Originally posted on November 13, 2004 as "Leaves of the Grape."
Grapes are awesome. You can eat them, drink their juice (fermented or not), rub the extract of their seeds on your face to make you look younger, and eat their leaves.
Tonight I made my Killer Stuffed Grape Leaves, and I'm going to share the recipe with you. It's a good weekend recipe because, although fairly easy, it does require some time to roll the leaves.
This is a vegetarian recipe, but in the past I have added ground lamb to the mix, as well as ground beef. I've also served these as an accompaniment to grilled lamb chops.
9 tablespoons olive oil
1 medium onion, minced
2 cloves garlic, minced
1 stalk celery, minced
1 teaspoon dried dill
1/4 teaspoon ground cardamom
1/4 cup raw sunflower seeds, unsalted
1/8 cup dried currants or raisins
2-3 cups steamed rice (I use basmati)
1-16 oz jar grape leaves
juice of one lime or lemon
2-3 bay leaves
1. Cook rice according to package directions.
2. Carefully remove grape leaves from jar. Rinse well and drain well.
3. Heat 5 tablespoons of the oil and sauté onion, garlic and celery until translucent.
4. Add dill, cardamom, seeds, currants and remove from heat.
5. Combine with rice and mix well.
6. Place 1-2 tablespoons of the rice mixture on a grape leaf and roll, tucking in the sides as you go.
7. Arrange stuffed leaves in an oven proof baking dish.
8. Mix the lime or lemon juice, remaining oil, and enough water to make a cup of liquid.
9. Pour liquid over leaves and top with lemon slices and 2 or 3 bay leaves.
10. Cover with baking dish lid or loosely with foil and bake @ 350°F (180°C) for 45 minutes.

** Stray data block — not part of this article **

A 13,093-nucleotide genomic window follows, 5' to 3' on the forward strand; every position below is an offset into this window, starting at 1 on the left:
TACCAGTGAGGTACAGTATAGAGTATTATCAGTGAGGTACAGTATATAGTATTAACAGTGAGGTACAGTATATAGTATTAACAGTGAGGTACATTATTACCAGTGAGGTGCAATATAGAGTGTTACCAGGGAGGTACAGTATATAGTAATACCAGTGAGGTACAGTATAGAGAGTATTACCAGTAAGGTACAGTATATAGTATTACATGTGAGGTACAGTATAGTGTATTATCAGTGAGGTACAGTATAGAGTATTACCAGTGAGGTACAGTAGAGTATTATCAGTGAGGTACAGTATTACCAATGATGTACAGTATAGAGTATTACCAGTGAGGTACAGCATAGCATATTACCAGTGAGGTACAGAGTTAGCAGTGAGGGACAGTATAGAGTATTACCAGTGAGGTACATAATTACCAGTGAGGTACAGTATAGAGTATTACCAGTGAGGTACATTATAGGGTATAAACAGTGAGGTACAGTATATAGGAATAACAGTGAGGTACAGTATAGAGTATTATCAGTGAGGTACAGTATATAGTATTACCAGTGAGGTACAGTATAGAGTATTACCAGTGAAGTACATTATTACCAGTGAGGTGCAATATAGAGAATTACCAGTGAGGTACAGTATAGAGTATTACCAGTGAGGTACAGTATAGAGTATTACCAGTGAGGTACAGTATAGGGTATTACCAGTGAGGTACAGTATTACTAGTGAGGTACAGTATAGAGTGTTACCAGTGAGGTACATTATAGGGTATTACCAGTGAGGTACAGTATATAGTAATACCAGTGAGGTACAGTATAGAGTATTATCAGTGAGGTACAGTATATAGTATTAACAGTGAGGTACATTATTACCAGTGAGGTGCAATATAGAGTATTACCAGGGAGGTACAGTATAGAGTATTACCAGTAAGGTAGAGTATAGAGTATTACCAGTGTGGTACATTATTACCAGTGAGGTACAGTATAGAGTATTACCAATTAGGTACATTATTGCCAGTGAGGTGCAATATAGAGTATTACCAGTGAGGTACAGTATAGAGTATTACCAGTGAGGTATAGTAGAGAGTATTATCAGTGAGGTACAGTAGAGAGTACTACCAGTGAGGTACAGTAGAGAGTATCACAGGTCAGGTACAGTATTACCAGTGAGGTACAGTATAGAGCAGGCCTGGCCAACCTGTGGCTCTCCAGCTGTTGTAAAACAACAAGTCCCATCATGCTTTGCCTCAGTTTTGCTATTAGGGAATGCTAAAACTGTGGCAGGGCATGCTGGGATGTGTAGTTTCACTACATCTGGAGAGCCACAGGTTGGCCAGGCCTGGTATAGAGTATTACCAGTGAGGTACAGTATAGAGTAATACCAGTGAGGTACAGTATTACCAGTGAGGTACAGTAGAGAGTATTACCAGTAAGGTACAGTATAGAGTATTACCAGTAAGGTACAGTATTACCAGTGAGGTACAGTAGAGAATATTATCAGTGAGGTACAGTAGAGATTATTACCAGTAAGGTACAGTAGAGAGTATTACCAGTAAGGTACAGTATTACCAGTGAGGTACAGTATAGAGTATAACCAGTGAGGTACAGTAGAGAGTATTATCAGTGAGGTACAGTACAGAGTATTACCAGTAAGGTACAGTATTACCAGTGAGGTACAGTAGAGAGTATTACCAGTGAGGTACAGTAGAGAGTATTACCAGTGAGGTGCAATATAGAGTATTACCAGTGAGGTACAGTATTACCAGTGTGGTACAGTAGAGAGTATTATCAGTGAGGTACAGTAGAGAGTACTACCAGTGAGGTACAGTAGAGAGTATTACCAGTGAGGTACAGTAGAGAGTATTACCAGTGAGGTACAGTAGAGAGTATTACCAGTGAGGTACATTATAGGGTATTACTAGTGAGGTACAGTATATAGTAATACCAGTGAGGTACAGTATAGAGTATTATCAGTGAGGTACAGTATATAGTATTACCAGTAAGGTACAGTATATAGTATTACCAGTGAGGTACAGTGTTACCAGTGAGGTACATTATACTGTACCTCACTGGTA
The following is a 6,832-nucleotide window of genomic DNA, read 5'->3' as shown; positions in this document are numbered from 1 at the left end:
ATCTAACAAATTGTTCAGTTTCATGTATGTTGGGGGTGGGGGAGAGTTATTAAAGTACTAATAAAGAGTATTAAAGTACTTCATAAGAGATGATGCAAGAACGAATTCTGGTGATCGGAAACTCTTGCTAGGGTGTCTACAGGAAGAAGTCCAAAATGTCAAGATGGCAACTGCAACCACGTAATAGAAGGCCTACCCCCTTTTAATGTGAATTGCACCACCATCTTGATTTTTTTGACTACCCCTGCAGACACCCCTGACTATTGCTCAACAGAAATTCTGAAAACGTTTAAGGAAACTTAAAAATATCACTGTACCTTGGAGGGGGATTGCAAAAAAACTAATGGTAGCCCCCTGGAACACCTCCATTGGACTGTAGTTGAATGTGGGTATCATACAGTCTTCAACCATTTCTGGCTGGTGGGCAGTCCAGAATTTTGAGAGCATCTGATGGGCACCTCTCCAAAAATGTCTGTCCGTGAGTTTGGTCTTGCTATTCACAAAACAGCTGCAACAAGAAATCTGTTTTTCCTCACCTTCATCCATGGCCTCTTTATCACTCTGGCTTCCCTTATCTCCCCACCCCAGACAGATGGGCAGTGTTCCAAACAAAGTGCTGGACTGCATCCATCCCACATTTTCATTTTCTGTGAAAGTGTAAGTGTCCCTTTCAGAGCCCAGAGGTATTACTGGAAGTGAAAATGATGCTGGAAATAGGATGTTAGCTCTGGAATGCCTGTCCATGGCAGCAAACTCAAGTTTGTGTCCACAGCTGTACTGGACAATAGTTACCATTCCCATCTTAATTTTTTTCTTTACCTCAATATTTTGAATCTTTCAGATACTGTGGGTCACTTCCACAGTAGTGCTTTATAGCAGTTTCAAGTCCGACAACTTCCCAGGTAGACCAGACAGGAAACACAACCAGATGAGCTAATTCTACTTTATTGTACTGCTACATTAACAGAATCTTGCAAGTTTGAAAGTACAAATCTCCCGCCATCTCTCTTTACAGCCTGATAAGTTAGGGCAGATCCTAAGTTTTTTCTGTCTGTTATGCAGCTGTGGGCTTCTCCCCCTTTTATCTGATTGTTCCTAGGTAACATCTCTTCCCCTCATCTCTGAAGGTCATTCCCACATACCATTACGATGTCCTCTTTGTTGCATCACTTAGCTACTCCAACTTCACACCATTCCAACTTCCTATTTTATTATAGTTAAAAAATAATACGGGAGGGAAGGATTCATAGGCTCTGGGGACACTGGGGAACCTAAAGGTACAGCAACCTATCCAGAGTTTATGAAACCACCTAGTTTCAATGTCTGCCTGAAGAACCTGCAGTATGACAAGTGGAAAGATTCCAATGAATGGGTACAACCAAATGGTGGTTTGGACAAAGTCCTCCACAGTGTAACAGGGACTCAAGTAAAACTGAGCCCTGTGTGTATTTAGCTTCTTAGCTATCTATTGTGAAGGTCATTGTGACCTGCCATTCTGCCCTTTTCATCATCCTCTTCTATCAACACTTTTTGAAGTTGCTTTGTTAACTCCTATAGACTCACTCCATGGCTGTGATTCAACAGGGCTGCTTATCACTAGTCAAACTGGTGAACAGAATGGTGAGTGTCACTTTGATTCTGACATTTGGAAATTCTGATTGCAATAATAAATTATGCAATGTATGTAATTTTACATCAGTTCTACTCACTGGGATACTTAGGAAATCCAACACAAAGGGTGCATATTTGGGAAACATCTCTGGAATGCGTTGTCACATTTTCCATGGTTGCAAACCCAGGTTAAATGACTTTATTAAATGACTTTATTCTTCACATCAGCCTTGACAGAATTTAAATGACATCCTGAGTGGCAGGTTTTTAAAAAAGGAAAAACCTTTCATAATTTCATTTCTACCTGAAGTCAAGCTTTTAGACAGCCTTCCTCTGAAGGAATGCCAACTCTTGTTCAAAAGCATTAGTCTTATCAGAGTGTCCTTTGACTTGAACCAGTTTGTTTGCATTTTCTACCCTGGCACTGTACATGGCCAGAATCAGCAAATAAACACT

Note: may prepare up to step 7 and refrigerate for a couple of days ahead.
Other note: When I lived in the US (we're talking 1993 here, six months of fun in Wooster, Ohio), I found dried currants in a health food store, but they were really expensive. So I substituted tiny raisins. The other day I found dried currants here for the first time in 12 years, and they were a good price, so I bought them. But honestly, the difference in flavor is negligible. So go for the raisins. Just make sure they're small.
I've also substituted chopped raw almonds for the sunflower seeds. And the grape leaves are salty from their brine, so I don't add salt to this until after I cook it.
Oh! And the rice mixture can go into any stuffable vegetable...
And now for the photo essay:
Mince the garlic, celery and onions. I wasn't done with the onions.
Now I'm done with the onions. Use a sharper knife than I did.
Sauté the onions-n-things in olive oil. I just count out five glugs of the stuff.
Add the dill, cardamom, seeds (or nuts) and currants to the onions, and mix into the cooked rice. Taste it. Yum.
Look at that pretty grape leaf.
The amount of the rice you use depends on the size of the leaf, of course.
Fold up the bottom of the leaf.
Then fold in the sides, and roll up. You will probably need to continue folding in the sides of the leaves in order to make a nice tight little...
Actually, I don't know if this recipe is authentic Greek, since I combined two recipes from American cookbooks, and then tweaked the thing further. In any case, these are tasty, and sometimes that is all that matters.